By “Descartes’ position”, Heidegger means that although Kant tried in the Critique to fundamentally question the traditional precepts of metaphysics, he did not even consider whether or not the notion of an absolute subject (the cogito ergo sum of Descartes) was something worth holding up to the light. In addition, because the question of Dasein or the subjectivity of the subject was not present to him, he could not have thought through Dasein’s relationship with time. Frank Schalow points out that “for Kant, the elevation of logic to a position formulating canons of though for the purpose of cognizing supersensible objects becomes the crowning presumption of rational metaphysics. For Heidegger, the very same development points to a similar danger of obscuring all the preparatory stages and the backdrop required to address being”(HKD 134). Just prior to that comment in Being and Time mentioned above, Heidegger also charges Kant with shying away from the realization that the productive synthesis of imagination and the ontological constitution of Dasein were at the very root of experience.

If Kant had gone all the way, so to speak, he would have had to concede that the world is not only perceived in conformity with the knowing subject’s way of knowing, but also actually made possible by that very mode of subjectivity. In that case, the regulative principles of pure reason would become not postulates of an unknown noumenal sphere, but rather projections thrown out by a Dasein that was creatively engaging the world in praxis of disclosure, not of gaining knowledge7 . It follows from this that Kant would have to scrap his entire moral and ethical theory. Therefore, Heidegger believes that Kant held back from fully investigating the role of the imagination in order to preserve his overall project. Had Kant been willing to leap over the abyss, perhaps he would have prepared an ontological analytic of Dasein, and things may have turned out quite differently. In any event, Heidegger is more than willing to finish the job, violent work though it may be8 .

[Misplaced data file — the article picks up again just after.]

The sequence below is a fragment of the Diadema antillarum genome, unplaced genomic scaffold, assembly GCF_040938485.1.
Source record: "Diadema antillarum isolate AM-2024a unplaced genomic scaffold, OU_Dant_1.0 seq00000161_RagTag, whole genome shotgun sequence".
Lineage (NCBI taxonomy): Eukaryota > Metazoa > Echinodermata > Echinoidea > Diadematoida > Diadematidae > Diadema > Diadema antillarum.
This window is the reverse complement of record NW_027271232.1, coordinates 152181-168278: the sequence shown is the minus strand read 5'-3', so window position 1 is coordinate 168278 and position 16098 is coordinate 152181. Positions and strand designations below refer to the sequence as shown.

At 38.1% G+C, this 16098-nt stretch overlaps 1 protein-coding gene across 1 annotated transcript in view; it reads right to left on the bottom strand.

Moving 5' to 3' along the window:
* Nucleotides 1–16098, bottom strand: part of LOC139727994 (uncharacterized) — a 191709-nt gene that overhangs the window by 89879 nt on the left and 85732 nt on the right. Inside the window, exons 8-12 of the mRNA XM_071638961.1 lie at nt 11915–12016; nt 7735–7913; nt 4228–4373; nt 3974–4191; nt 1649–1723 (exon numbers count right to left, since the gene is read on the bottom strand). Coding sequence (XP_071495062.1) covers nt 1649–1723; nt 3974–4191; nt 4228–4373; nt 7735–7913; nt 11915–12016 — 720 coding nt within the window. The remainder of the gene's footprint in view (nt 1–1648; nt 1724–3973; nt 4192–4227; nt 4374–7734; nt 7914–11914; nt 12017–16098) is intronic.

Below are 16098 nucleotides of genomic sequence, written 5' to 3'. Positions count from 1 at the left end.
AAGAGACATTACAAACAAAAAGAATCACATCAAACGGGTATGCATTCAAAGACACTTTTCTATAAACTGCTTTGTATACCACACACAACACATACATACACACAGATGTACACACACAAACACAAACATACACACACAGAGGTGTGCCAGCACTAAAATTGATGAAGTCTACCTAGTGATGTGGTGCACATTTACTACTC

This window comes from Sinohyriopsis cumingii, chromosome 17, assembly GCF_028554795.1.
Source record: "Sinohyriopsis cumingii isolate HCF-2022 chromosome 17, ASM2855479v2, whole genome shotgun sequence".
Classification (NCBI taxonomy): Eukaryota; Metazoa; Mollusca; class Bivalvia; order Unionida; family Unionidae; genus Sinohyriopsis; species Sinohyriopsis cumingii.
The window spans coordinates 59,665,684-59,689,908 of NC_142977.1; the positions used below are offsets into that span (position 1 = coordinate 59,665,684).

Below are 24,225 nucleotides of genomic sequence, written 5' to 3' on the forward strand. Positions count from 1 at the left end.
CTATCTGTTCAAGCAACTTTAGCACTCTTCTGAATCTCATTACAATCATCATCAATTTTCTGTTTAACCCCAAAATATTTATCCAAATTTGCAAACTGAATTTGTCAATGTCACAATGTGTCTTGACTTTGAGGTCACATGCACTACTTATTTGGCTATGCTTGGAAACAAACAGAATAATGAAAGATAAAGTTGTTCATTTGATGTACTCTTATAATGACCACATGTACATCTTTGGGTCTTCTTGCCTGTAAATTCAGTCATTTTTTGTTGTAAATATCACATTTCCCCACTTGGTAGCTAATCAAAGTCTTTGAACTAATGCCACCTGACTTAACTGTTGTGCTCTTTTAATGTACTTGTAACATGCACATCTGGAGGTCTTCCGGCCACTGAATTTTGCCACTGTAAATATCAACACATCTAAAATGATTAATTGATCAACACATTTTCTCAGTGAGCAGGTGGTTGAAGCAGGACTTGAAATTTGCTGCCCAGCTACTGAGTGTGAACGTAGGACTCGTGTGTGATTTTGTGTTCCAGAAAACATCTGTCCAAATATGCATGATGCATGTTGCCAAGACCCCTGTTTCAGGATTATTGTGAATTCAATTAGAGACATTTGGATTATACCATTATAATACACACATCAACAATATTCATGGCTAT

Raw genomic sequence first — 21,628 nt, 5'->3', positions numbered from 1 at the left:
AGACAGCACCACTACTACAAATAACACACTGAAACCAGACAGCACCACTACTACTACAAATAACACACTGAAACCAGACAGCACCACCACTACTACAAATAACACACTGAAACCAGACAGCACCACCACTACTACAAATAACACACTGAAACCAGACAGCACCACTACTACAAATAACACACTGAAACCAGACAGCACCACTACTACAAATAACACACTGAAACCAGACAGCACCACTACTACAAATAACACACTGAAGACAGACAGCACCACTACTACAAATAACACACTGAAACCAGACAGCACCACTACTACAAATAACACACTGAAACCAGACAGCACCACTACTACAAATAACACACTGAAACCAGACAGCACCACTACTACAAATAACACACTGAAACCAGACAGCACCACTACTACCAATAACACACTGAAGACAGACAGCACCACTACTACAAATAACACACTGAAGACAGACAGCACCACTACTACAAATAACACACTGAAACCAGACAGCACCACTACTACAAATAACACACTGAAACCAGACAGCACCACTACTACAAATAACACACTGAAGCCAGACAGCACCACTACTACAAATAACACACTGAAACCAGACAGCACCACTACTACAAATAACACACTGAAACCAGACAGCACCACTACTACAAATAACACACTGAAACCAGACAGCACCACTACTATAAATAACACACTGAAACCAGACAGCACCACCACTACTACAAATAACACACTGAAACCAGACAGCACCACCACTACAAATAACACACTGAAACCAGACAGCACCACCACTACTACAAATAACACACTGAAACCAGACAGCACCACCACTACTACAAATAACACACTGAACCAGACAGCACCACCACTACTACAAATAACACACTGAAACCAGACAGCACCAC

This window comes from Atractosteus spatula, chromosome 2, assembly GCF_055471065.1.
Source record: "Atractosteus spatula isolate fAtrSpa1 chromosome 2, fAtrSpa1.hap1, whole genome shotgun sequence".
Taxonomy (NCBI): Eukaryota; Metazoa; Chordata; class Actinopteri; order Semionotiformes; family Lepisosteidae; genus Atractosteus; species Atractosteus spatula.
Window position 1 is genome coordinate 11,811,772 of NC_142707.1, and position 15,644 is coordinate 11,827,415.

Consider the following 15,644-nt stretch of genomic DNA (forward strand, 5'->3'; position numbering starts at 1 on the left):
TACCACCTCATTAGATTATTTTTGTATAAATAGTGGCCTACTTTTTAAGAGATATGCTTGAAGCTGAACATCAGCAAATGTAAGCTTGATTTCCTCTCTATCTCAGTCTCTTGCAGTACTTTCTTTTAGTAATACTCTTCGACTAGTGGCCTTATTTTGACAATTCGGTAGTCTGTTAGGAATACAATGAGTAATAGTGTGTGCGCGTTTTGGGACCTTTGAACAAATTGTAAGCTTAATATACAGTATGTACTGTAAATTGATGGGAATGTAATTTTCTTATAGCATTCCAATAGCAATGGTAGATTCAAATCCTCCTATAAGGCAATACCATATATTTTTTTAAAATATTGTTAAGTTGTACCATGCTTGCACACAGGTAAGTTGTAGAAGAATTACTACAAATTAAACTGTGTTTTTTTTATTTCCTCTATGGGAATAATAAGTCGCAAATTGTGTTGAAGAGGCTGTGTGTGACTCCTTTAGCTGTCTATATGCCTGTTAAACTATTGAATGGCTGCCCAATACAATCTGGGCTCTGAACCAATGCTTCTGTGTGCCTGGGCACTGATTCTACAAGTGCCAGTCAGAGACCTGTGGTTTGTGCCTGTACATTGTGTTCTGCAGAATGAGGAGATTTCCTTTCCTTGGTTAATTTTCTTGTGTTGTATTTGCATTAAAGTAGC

If Heidegger’s task is to show the ontological underpinnings and implications at work in the Critique of Pure Reason, it comes out in the way that he views Kant’s sketch of the subjectivity of the subject. As we have said, the fundamental constitution of Dasein is temporal: Dasein, as the subjectivity of the subject (to revert momentarily to Kantian language) is time. Thus, because Kant argues that experience occurs according to the subject’s constitution, experience is inextricably linked to time and temporality. Furthermore, because time is the pure form of intuition, experience is fundamentally produced through intuition, even when it takes the form of conceptual determinations and logical propositions9 . Therefore, for Heidegger, experience and knowledge have their source in the imagination and schematism, which are grounded in explicit temporal determinacy, whereas the understanding and reason are declared by Kant to be exterior and superior to all determinations of time.